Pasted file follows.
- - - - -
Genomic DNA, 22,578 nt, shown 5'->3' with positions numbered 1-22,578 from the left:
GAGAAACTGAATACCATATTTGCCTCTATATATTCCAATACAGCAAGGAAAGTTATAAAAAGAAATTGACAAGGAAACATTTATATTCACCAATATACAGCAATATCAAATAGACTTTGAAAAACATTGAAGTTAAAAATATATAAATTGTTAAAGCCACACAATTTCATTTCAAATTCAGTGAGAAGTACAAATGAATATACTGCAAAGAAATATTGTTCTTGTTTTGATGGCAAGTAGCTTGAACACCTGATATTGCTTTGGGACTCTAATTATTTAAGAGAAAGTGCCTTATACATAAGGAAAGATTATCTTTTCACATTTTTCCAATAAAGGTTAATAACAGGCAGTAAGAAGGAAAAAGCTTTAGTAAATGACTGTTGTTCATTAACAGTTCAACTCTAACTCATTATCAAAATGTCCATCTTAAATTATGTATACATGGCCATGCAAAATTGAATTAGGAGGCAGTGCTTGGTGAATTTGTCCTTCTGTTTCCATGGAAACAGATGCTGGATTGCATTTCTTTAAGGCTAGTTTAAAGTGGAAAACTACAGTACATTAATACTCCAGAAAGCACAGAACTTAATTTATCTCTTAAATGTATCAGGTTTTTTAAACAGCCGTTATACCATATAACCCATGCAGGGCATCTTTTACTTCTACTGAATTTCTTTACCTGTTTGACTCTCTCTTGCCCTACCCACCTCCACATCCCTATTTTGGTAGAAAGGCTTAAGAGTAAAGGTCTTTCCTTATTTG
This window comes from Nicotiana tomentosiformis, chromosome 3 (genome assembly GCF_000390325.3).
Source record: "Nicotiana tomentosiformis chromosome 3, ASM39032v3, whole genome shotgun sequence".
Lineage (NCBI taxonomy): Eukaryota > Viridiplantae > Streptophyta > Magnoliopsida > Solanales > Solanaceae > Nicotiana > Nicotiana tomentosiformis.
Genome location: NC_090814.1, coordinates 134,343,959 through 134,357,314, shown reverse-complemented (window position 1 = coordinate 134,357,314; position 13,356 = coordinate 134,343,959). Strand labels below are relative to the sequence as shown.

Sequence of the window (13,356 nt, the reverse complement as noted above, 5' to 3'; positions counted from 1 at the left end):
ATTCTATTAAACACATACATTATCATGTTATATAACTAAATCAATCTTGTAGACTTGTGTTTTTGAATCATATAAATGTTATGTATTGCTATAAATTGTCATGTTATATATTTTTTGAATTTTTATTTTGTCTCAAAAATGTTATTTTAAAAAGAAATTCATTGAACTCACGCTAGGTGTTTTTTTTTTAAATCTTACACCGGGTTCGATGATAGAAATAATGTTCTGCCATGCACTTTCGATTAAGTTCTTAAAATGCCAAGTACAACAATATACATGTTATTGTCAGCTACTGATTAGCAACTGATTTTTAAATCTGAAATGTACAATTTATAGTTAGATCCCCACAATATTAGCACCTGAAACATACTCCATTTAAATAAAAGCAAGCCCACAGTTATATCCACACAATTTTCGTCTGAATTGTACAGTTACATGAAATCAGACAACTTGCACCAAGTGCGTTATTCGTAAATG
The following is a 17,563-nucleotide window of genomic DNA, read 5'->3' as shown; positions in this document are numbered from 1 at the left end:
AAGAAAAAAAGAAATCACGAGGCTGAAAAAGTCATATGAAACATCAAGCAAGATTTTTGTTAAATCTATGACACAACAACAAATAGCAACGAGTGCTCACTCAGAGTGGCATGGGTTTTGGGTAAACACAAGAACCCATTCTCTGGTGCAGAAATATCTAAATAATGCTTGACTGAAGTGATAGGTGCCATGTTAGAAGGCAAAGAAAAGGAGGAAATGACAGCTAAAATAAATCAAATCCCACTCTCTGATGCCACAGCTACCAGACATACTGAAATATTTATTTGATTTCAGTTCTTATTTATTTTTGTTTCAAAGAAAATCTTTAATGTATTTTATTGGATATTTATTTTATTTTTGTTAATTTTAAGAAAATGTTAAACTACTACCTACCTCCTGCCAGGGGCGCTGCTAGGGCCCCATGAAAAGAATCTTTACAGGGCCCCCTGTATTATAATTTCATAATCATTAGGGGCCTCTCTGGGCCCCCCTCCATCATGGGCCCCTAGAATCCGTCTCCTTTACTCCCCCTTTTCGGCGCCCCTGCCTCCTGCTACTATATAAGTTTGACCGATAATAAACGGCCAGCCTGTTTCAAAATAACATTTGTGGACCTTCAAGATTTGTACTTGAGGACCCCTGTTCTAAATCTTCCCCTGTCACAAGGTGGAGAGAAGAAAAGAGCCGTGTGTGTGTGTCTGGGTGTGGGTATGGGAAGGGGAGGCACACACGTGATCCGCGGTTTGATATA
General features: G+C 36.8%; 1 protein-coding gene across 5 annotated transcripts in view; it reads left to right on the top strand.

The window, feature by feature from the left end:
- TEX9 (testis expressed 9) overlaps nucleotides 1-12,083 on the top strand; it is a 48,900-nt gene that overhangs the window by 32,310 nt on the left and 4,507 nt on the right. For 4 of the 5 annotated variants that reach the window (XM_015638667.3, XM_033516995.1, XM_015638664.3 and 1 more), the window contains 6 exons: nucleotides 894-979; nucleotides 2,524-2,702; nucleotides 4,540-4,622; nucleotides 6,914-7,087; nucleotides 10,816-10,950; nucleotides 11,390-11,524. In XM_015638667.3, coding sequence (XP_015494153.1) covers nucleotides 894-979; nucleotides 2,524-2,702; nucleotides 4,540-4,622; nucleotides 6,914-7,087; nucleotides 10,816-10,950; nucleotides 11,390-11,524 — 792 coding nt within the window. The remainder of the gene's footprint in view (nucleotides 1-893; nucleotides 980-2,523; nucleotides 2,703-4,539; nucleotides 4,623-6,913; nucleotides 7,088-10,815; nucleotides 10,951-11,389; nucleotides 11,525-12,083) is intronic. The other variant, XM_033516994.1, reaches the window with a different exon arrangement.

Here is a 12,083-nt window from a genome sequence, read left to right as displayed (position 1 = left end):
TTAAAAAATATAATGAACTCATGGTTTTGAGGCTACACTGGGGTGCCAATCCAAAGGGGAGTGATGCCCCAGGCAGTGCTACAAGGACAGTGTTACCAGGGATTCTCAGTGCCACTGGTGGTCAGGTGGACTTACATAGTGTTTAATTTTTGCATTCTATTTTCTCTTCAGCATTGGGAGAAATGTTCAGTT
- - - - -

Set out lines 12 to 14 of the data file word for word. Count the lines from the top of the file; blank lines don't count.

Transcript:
The window, feature by feature from the left end:
- TEX9 (testis expressed 9) overlaps nucleotides 1-12,083 on the top strand; it is a 48,900-nt gene that overhangs the window by 32,310 nt on the left and 4,507 nt on the right. For 4 of the 5 annotated variants that reach the window (XM_015638667.3, XM_033516995.1, XM_015638664.3 and 1 more), the window contains 6 exons: nucleotides 894-979; nucleotides 2,524-2,702; nucleotides 4,540-4,622; nucleotides 6,914-7,087; nucleotides 10,816-10,950; nucleotides 11,390-11,524. In XM_015638667.3, coding sequence (XP_015494153.1) covers nucleotides 894-979; nucleotides 2,524-2,702; nucleotides 4,540-4,622; nucleotides 6,914-7,087; nucleotides 10,816-10,950; nucleotides 11,390-11,524 — 792 coding nt within the window. The remainder of the gene's footprint in view (nucleotides 1-893; nucleotides 980-2,523; nucleotides 2,703-4,539; nucleotides 4,623-6,913; nucleotides 7,088-10,815; nucleotides 10,951-11,389; nucleotides 11,525-12,083) is intronic. The other variant, XM_033516994.1, reaches the window with a different exon arrangement.

Here is a 12,083-nt window from a genome sequence, read left to right as displayed (position 1 = left end):